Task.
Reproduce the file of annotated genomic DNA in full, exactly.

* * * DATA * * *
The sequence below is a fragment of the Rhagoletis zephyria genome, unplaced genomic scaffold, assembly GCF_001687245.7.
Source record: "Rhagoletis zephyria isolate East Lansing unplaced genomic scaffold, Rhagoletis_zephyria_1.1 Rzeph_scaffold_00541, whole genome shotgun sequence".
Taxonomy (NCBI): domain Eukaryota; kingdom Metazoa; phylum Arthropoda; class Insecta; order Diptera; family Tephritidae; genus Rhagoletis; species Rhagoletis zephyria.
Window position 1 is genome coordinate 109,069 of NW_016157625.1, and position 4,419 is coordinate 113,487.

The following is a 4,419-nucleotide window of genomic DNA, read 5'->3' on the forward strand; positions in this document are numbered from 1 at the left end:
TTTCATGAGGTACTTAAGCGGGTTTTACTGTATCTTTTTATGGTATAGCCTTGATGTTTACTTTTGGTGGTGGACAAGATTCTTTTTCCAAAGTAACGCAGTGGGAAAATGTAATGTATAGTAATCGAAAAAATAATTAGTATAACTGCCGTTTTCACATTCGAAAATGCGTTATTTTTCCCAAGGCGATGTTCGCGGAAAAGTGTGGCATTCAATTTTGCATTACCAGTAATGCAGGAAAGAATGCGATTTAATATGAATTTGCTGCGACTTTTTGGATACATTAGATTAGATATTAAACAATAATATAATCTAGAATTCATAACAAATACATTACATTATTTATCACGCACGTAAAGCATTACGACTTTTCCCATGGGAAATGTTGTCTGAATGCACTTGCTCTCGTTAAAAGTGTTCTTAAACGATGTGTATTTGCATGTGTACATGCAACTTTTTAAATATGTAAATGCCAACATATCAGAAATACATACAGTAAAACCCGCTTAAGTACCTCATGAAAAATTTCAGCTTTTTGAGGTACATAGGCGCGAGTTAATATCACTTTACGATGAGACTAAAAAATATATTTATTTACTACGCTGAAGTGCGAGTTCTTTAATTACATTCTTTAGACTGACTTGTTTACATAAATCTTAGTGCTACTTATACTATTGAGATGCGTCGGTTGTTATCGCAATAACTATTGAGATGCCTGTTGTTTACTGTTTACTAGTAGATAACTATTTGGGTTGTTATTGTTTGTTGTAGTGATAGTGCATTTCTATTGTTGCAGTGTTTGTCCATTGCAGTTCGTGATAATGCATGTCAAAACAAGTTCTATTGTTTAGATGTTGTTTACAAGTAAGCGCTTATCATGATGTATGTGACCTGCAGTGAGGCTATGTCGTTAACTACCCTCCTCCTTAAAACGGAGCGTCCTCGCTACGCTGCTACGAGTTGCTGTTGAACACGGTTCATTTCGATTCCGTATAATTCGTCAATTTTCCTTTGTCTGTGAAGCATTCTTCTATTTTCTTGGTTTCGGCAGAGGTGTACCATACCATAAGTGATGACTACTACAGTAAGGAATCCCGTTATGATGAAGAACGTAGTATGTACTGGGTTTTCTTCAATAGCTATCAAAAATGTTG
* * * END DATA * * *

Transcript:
The sequence below is a fragment of the Rhagoletis zephyria genome, unplaced genomic scaffold, assembly GCF_001687245.7.
Source record: "Rhagoletis zephyria isolate East Lansing unplaced genomic scaffold, Rhagoletis_zephyria_1.1 Rzeph_scaffold_00541, whole genome shotgun sequence".
Taxonomy (NCBI): domain Eukaryota; kingdom Metazoa; phylum Arthropoda; class Insecta; order Diptera; family Tephritidae; genus Rhagoletis; species Rhagoletis zephyria.
Window position 1 is genome coordinate 109,069 of NW_016157625.1, and position 4,419 is coordinate 113,487.

The following is a 4,419-nucleotide window of genomic DNA, read 5'->3' on the forward strand; positions in this document are numbered from 1 at the left end:
TTTCATGAGGTACTTAAGCGGGTTTTACTGTATCTTTTTATGGTATAGCCTTGATGTTTACTTTTGGTGGTGGACAAGATTCTTTTTCCAAAGTAACGCAGTGGGAAAATGTAATGTATAGTAATCGAAAAAATAATTAGTATAACTGCCGTTTTCACATTCGAAAATGCGTTATTTTTCCCAAGGCGATGTTCGCGGAAAAGTGTGGCATTCAATTTTGCATTACCAGTAATGCAGGAAAGAATGCGATTTAATATGAATTTGCTGCGACTTTTTGGATACATTAGATTAGATATTAAACAATAATATAATCTAGAATTCATAACAAATACATTACATTATTTATCACGCACGTAAAGCATTACGACTTTTCCCATGGGAAATGTTGTCTGAATGCACTTGCTCTCGTTAAAAGTGTTCTTAAACGATGTGTATTTGCATGTGTACATGCAACTTTTTAAATATGTAAATGCCAACATATCAGAAATACATACAGTAAAACCCGCTTAAGTACCTCATGAAAAATTTCAGCTTTTTGAGGTACATAGGCGCGAGTTAATATCACTTTACGATGAGACTAAAAAATATATTTATTTACTACGCTGAAGTGCGAGTTCTTTAATTACATTCTTTAGACTGACTTGTTTACATAAATCTTAGTGCTACTTATACTATTGAGATGCGTCGGTTGTTATCGCAATAACTATTGAGATGCCTGTTGTTTACTGTTTACTAGTAGATAACTATTTGGGTTGTTATTGTTTGTTGTAGTGATAGTGCATTTCTATTGTTGCAGTGTTTGTCCATTGCAGTTCGTGATAATGCATGTCAAAACAAGTTCTATTGTTTAGATGTTGTTTACAAGTAAGCGCTTATCATGATGTATGTGACCTGCAGTGAGGCTATGTCGTTAACTACCCTCCTCCTTAAAACGGAGCGTCCTCGCTACGCTGCTACGAGTTGCTGTTGAACACGGTTCATTTCGATTCCGTATAATTCGTCAATTTTCCTTTGTCTGTGAAGCATTCTTCTATTTTCTTGGTTTCGGCAGAGGTGTACCATACCATAAGTGATGACTACTACAGTAAGGAATCCCGTTATGATGAAGAACGTAGTATGTACTGGGTTTTCTTCAATAGCTATCAAAAATGTTG